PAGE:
– user80
    Jun 5 '17 at 19:18
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    This sounds like a reasonable approach pragmatically, BUT. Look at all the effort we've been going to to avoid literature snobbery, promote works from other cultures, and so on. Allowing tag titles for "well-known" works but not for obscure/uninteresting ones is likely to encourage exactly the kind of snobbery we've been trying to avoid. Don't you think most of the titles considered tagworthy would end up being European or American, probably mainly English-language, and without the cultural diversity we've been striving for?
    – Rand al'Thor Mod
    Jun 5 '17 at 20:42
  • @Randal'Thor I've been thinking about it, and I think you're right, that's a very reasonable point.
    – user80
    Jun 15 '17 at 6:38
  • @Randal'Thor I don't see this as a problem. What we haven't discussed is that different cultures have different ways of classifying works. For example, the people who wrote the Huexotzinco Codex would not have called it the Huexotzinco Codex; that's a name that was given to it by collectors. So any tagging system we use has to be flexible enough to accommodate this. (I'm still trying to decide whether to remove the huexotzinco-codex tag). Shoehorning a title/author tagging scheme onto works that don't warrant it may have the opposite affect of what you are intending.
    – user111
    Jun 18 '17 at 16:47
-5

Nah.

  • Length

    We have run into this problem several times, with tags such as (instead of , and (instead of ), and will doubtless run into it again.
    It's not possible to shorten every title like this - nobody will know what tag to use.

  • Duplication

    Lots of books have the same title as another. Let's take an example tag, . What would this refer to? This book? This book? This one?
    I suggested in the comments that we could add years of publication - e.g. . But @Gilles raised some valid points - when would we know to add the year from the start? What if more than one book with the same name gets published in a year? This would also exacerbate issues with the tag length. Also, what about a series? What date would we go by?

  • New users

    What happens when a new user comes and tries to ask a question about a book that there's no tag for? Doggone it, I can't ask this because I can't create the tag without 125 imaginary Internet points! Stupid site! I'm not posting anything here. ...and that's not so good for attracting new users. We should be trying to make the experience as pleasant as possible, for all users.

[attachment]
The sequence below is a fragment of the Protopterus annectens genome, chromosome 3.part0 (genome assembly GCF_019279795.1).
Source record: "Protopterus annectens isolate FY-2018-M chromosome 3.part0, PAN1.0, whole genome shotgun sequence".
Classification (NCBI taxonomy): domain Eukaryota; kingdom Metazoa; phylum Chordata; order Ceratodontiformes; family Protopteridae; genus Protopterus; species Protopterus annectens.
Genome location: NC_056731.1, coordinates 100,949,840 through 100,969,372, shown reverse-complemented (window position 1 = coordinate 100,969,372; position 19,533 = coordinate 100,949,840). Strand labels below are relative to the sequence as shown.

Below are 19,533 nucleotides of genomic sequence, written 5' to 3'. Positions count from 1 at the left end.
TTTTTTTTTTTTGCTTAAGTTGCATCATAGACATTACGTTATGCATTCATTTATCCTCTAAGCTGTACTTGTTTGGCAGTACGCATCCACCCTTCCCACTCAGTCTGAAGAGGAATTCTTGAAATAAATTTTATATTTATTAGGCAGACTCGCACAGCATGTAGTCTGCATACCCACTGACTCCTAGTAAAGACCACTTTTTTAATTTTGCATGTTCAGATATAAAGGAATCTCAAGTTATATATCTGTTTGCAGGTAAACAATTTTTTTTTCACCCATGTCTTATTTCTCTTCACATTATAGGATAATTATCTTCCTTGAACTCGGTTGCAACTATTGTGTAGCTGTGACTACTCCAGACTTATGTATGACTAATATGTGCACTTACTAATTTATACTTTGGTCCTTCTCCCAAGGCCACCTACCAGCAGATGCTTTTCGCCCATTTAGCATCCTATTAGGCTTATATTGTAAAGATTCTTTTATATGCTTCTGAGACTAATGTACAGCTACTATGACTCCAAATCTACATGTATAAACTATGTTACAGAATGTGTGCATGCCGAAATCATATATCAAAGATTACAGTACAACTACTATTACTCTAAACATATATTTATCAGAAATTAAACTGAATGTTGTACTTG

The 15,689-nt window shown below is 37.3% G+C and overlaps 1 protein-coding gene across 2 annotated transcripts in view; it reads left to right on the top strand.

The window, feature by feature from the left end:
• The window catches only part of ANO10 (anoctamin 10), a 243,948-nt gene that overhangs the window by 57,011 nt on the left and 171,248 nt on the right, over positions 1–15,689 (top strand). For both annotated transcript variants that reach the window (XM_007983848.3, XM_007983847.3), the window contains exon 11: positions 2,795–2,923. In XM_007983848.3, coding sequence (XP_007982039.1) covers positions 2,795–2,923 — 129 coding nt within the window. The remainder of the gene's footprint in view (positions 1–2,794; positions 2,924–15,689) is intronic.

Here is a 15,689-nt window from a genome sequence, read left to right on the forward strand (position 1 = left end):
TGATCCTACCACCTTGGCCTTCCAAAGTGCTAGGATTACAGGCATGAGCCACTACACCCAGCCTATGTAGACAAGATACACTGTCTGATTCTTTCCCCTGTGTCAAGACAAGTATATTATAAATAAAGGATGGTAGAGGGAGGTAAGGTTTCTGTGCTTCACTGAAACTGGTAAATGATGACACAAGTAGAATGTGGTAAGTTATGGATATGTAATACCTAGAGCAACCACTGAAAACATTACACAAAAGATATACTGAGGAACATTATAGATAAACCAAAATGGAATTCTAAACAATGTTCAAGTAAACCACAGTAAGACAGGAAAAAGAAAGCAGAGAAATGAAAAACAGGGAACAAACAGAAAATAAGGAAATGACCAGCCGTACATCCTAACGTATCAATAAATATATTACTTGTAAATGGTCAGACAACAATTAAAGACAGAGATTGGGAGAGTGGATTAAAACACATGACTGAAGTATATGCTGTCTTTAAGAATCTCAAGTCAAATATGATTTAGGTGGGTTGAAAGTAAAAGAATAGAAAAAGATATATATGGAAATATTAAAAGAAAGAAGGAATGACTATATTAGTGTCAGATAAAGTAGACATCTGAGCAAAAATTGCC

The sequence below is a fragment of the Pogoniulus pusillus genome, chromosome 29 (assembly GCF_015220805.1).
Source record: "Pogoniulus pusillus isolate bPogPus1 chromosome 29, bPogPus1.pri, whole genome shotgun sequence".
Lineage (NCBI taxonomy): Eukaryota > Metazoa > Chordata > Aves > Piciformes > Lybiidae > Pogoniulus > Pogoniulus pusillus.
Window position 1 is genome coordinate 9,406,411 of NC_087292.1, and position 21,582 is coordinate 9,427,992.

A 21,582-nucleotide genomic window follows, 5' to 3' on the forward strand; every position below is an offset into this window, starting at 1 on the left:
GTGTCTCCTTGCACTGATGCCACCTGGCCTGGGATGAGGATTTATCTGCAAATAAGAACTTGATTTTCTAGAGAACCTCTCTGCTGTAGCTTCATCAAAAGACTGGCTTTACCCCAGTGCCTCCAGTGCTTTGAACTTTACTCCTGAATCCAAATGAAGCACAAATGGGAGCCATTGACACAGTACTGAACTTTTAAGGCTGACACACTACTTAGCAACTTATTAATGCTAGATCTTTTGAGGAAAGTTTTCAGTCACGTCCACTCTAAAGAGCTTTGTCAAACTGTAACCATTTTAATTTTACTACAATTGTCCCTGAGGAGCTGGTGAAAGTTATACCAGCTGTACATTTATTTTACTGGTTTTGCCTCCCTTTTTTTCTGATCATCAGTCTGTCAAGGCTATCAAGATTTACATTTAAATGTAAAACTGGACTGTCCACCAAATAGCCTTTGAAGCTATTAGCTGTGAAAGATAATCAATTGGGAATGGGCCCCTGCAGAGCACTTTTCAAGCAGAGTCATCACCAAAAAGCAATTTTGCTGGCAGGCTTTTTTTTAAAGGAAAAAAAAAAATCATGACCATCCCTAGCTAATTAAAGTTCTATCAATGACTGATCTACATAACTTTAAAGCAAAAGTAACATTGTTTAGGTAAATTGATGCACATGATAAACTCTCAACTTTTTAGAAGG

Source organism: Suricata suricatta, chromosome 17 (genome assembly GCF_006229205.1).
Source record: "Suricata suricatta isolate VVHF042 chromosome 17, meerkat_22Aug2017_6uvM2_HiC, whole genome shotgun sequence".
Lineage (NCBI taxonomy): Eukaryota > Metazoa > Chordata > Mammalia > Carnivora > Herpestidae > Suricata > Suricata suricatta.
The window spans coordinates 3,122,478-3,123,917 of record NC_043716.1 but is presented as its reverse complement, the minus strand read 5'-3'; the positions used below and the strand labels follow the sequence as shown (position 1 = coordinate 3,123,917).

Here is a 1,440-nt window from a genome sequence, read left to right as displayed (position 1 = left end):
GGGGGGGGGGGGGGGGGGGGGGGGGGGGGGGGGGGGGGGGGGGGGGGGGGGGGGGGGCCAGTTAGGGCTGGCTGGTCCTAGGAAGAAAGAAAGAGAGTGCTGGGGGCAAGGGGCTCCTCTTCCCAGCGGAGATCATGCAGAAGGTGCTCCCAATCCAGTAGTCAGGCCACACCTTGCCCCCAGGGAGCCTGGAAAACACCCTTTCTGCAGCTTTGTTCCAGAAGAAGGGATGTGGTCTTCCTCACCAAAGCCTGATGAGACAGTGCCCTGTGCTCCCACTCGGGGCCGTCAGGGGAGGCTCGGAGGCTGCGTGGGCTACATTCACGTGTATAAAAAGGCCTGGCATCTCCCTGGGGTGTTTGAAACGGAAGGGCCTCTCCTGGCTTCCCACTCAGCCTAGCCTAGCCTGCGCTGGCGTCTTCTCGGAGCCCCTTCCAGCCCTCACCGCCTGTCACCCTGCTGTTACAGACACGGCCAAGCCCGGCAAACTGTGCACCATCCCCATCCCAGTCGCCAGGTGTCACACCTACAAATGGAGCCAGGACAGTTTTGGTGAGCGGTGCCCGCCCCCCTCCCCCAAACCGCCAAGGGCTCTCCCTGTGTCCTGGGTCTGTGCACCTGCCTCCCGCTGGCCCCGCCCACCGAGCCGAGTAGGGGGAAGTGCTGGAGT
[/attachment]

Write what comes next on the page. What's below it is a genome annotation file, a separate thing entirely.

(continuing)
• Different names

    Some books have more than one name they are referred to by. E.g. Harry Potter and the Philosopher's/Sorcerer's Stone (yeah, I know that's included in - it's just an example), or a book that has a different name for different editions. What would we tag it?
    We could set up a synonym, but then how would we decide what the master tag is? Which name takes precedence?

  • Other languages

    Let's say that I ask a question about a book that's only available in Hebrew. Good, that helps the variety problem. But uh-oh - how do I tag this? Tags don't support Hebrew characters, there's no official translation of the title in English, and it could be translated different ways. Transliteration? Hah. Transliteration is very subjective - just take a look at all of the different ways things are spelled on Mi Yodeya. One word - שבת - can be transliterated many different ways: Shabbat, Shabat, Shabbos, Sabbath... There are more. Point is, transliteration isn't going to work.

SE also has a tag limit that you run into eventually, although I highly doubt that we'll encounter that any time in the next five years even with title tags.

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  • I can see an argument to be made for keeping tags on specific works that tend to draw a lot of focus for one reason or another - either canonical familiarity like Harry Potter, or literary familiarity like The Odyssey. But the other consideration is that, in cases besides these, individual book tags don't really help searchability in any way. They're just clutter.
    – user80
    Jun 5 '17 at 18:52
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    @Emrakul Clutter what?
    – Gallifreyan Mod
    Jun 5 '17 at 19:14
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    The only good points here are length and duplication. New users - yes, this could be a problem, but the same applies to author tags, or indeed any tags except for extremely generic ones like symbolism or poetry. Your argument doesn't say anything special about author tags; it's just a problem we have to cope with in general. [1/2]
    – Rand al'Thor Mod
    Jun 5 '17 at 20:29
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    [2/2] Different names - again, this could be a problem for author tags too (see this meta post). Other languages - yet again, same problem for author tags. Look at all the different ways of spelling Tchaikovsky in English! In fact, this is more a problem for author tags than for title tags, since titles are usually translated but authors' names aren't.
    – Rand al'Thor Mod
    Jun 5 '17 at 20:29
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    @Emrakul What do you mean by "clutter"? Do these tags do any harm to the site?
    – Rand al'Thor Mod
    Jun 5 '17 at 20:36